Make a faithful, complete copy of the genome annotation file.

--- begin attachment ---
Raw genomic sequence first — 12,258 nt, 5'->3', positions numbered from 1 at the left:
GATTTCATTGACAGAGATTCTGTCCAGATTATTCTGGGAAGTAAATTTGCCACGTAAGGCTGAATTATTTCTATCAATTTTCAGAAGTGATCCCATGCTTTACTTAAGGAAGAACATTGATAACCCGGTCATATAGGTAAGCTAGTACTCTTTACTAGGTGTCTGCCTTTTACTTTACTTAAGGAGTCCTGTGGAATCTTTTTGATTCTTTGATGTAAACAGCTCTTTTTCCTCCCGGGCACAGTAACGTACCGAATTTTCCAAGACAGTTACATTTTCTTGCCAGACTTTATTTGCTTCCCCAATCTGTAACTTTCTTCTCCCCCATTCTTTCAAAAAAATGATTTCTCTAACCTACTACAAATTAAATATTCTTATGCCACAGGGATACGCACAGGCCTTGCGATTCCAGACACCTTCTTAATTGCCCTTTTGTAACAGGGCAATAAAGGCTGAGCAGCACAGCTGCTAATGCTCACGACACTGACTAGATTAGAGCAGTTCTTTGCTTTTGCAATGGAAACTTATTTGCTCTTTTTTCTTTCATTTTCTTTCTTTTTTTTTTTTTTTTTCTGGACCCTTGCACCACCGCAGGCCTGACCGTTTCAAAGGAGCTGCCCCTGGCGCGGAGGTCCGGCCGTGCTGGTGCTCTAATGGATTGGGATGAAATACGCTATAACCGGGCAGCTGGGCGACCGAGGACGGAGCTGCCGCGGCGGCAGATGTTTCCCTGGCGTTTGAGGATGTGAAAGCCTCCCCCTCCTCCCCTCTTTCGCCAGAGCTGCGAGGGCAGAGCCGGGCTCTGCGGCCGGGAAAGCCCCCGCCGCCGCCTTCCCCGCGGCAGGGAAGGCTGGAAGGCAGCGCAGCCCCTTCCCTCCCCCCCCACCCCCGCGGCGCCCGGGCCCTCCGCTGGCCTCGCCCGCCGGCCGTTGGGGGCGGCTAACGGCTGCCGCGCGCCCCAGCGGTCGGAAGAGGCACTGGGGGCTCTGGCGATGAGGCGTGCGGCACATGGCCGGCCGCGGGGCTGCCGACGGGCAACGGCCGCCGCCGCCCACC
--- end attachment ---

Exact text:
Raw genomic sequence first — 12,258 nt, 5'->3', positions numbered from 1 at the left:
GATTTCATTGACAGAGATTCTGTCCAGATTATTCTGGGAAGTAAATTTGCCACGTAAGGCTGAATTATTTCTATCAATTTTCAGAAGTGATCCCATGCTTTACTTAAGGAAGAACATTGATAACCCGGTCATATAGGTAAGCTAGTACTCTTTACTAGGTGTCTGCCTTTTACTTTACTTAAGGAGTCCTGTGGAATCTTTTTGATTCTTTGATGTAAACAGCTCTTTTTCCTCCCGGGCACAGTAACGTACCGAATTTTCCAAGACAGTTACATTTTCTTGCCAGACTTTATTTGCTTCCCCAATCTGTAACTTTCTTCTCCCCCATTCTTTCAAAAAAATGATTTCTCTAACCTACTACAAATTAAATATTCTTATGCCACAGGGATACGCACAGGCCTTGCGATTCCAGACACCTTCTTAATTGCCCTTTTGTAACAGGGCAATAAAGGCTGAGCAGCACAGCTGCTAATGCTCACGACACTGACTAGATTAGAGCAGTTCTTTGCTTTTGCAATGGAAACTTATTTGCTCTTTTTTCTTTCATTTTCTTTCTTTTTTTTTTTTTTTTTCTGGACCCTTGCACCACCGCAGGCCTGACCGTTTCAAAGGAGCTGCCCCTGGCGCGGAGGTCCGGCCGTGCTGGTGCTCTAATGGATTGGGATGAAATACGCTATAACCGGGCAGCTGGGCGACCGAGGACGGAGCTGCCGCGGCGGCAGATGTTTCCCTGGCGTTTGAGGATGTGAAAGCCTCCCCCTCCTCCCCTCTTTCGCCAGAGCTGCGAGGGCAGAGCCGGGCTCTGCGGCCGGGAAAGCCCCCGCCGCCGCCTTCCCCGCGGCAGGGAAGGCTGGAAGGCAGCGCAGCCCCTTCCCTCCCCCCCCACCCCCGCGGCGCCCGGGCCCTCCGCTGGCCTCGCCCGCCGGCCGTTGGGGGCGGCTAACGGCTGCCGCGCGCCCCAGCGGTCGGAAGAGGCACTGGGGGCTCTGGCGATGAGGCGTGCGGCACATGGCCGGCCGCGGGGCTGCCGACGGGCAACGGCCGCCGCCGCCCACC